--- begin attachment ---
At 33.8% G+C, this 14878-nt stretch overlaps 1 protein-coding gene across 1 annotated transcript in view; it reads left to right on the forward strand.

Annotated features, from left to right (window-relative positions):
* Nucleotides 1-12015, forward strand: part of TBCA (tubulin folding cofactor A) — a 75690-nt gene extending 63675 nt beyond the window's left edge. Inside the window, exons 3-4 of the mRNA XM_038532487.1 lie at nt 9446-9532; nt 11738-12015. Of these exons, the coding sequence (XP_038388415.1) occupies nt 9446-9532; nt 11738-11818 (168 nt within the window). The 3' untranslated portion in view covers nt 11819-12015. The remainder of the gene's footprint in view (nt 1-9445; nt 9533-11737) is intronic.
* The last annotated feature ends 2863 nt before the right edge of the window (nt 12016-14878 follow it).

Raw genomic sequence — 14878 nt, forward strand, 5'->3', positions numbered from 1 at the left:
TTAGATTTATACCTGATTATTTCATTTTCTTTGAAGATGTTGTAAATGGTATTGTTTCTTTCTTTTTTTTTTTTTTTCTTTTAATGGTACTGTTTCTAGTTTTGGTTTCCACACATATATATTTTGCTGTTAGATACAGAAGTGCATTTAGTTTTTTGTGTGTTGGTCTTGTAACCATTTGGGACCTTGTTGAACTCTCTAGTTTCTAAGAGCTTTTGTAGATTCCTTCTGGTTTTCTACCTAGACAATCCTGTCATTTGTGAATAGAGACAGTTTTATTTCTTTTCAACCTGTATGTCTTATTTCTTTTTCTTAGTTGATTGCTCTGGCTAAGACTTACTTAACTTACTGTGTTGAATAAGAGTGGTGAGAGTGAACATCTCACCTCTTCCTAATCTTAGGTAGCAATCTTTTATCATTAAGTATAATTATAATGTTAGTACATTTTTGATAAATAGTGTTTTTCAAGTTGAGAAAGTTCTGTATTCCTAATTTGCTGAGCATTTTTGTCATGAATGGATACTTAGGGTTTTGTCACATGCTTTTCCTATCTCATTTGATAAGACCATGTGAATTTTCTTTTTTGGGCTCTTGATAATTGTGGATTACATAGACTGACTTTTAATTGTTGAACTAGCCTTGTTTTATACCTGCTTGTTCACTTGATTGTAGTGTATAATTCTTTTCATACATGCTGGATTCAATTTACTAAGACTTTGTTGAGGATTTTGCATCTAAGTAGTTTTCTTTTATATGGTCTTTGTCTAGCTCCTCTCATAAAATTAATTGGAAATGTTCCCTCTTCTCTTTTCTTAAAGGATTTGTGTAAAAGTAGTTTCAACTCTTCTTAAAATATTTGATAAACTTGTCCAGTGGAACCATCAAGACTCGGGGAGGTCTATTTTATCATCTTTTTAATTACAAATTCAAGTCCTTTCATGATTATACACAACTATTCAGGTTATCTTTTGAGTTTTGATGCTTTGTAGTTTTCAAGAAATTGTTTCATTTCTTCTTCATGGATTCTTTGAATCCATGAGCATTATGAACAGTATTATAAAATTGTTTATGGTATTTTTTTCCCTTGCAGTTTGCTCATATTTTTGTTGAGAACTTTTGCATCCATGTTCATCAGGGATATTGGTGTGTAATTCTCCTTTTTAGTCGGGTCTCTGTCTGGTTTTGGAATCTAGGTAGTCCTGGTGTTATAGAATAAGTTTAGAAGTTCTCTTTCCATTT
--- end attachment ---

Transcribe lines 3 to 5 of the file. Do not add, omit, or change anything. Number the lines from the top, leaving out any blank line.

* Nucleotides 1-12015, forward strand: part of TBCA (tubulin folding cofactor A) — a 75690-nt gene extending 63675 nt beyond the window's left edge. Inside the window, exons 3-4 of the mRNA XM_038532487.1 lie at nt 9446-9532; nt 11738-12015. Of these exons, the coding sequence (XP_038388415.1) occupies nt 9446-9532; nt 11738-11818 (168 nt within the window). The 3' untranslated portion in view covers nt 11819-12015. The remainder of the gene's footprint in view (nt 1-9445; nt 9533-11737) is intronic.
* The last annotated feature ends 2863 nt before the right edge of the window (nt 12016-14878 follow it).

Raw genomic sequence — 14878 nt, forward strand, 5'->3', positions numbered from 1 at the left: